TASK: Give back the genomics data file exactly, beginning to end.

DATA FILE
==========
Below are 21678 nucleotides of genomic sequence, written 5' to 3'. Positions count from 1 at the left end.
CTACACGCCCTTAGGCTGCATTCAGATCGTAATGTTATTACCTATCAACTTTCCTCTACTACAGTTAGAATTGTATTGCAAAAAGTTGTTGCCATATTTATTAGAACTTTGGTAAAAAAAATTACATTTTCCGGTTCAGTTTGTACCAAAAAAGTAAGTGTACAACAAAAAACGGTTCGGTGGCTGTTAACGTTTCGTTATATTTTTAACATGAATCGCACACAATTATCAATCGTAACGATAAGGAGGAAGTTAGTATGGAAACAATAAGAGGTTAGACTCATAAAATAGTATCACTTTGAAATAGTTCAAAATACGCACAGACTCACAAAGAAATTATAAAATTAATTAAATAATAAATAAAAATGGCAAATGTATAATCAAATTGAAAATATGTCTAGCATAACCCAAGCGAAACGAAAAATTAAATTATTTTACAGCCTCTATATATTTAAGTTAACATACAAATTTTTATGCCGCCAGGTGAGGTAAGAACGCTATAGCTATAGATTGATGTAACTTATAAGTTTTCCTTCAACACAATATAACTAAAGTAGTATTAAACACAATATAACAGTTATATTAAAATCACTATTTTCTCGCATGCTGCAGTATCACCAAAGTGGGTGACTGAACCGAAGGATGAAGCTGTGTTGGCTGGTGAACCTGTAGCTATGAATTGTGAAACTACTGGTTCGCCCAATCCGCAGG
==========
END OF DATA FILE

Below are 21678 nucleotides of genomic sequence, written 5' to 3'. Positions count from 1 at the left end.
CTACACGCCCTTAGGCTGCATTCAGATCGTAATGTTATTACCTATCAACTTTCCTCTACTACAGTTAGAATTGTATTGCAAAAAGTTGTTGCCATATTTATTAGAACTTTGGTAAAAAAAATTACATTTTCCGGTTCAGTTTGTACCAAAAAAGTAAGTGTACAACAAAAAACGGTTCGGTGGCTGTTAACGTTTCGTTATATTTTTAACATGAATCGCACACAATTATCAATCGTAACGATAAGGAGGAAGTTAGTATGGAAACAATAAGAGGTTAGACTCATAAAATAGTATCACTTTGAAATAGTTCAAAATACGCACAGACTCACAAAGAAATTATAAAATTAATTAAATAATAAATAAAAATGGCAAATGTATAATCAAATTGAAAATATGTCTAGCATAACCCAAGCGAAACGAAAAATTAAATTATTTTACAGCCTCTATATATTTAAGTTAACATACAAATTTTTATGCCGCCAGGTGAGGTAAGAACGCTATAGCTATAGATTGATGTAACTTATAAGTTTTCCTTCAACACAATATAACTAAAGTAGTATTAAACACAATATAACAGTTATATTAAAATCACTATTTTCTCGCATGCTGCAGTATCACCAAAGTGGGTGACTGAACCGAAGGATGAAGCTGTGTTGGCTGGTGAACCTGTAGCTATGAATTGTGAAACTACTGGTTCGCCCAATCCGCAGG